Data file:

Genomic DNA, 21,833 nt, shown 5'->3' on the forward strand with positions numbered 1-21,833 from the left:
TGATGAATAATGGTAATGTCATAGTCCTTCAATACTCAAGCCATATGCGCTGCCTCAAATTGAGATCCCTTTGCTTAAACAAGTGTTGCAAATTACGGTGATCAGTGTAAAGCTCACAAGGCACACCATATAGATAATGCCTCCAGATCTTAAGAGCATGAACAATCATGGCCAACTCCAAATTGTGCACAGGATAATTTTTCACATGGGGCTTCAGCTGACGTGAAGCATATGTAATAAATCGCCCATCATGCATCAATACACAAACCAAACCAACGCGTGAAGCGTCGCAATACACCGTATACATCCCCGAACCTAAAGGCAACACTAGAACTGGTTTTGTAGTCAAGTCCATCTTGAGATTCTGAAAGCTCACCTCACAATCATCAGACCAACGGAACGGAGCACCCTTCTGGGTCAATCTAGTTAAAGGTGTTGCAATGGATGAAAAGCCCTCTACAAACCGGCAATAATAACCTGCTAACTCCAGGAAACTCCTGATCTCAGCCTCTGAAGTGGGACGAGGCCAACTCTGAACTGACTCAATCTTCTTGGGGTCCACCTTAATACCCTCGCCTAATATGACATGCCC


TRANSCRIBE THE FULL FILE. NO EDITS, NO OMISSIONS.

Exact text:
Genomic DNA, 21,833 nt, shown 5'->3' on the forward strand with positions numbered 1-21,833 from the left:
TGATGAATAATGGTAATGTCATAGTCCTTCAATACTCAAGCCATATGCGCTGCCTCAAATTGAGATCCCTTTGCTTAAACAAGTGTTGCAAATTACGGTGATCAGTGTAAAGCTCACAAGGCACACCATATAGATAATGCCTCCAGATCTTAAGAGCATGAACAATCATGGCCAACTCCAAATTGTGCACAGGATAATTTTTCACATGGGGCTTCAGCTGACGTGAAGCATATGTAATAAATCGCCCATCATGCATCAATACACAAACCAAACCAACGCGTGAAGCGTCGCAATACACCGTATACATCCCCGAACCTAAAGGCAACACTAGAACTGGTTTTGTAGTCAAGTCCATCTTGAGATTCTGAAAGCTCACCTCACAATCATCAGACCAACGGAACGGAGCACCCTTCTGGGTCAATCTAGTTAAAGGTGTTGCAATGGATGAAAAGCCCTCTACAAACCGGCAATAATAACCTGCTAACTCCAGGAAACTCCTGATCTCAGCCTCTGAAGTGGGACGAGGCCAACTCTGAACTGACTCAATCTTCTTGGGGTCCACCTTAATACCCTCGCCTAATATGACATGCCC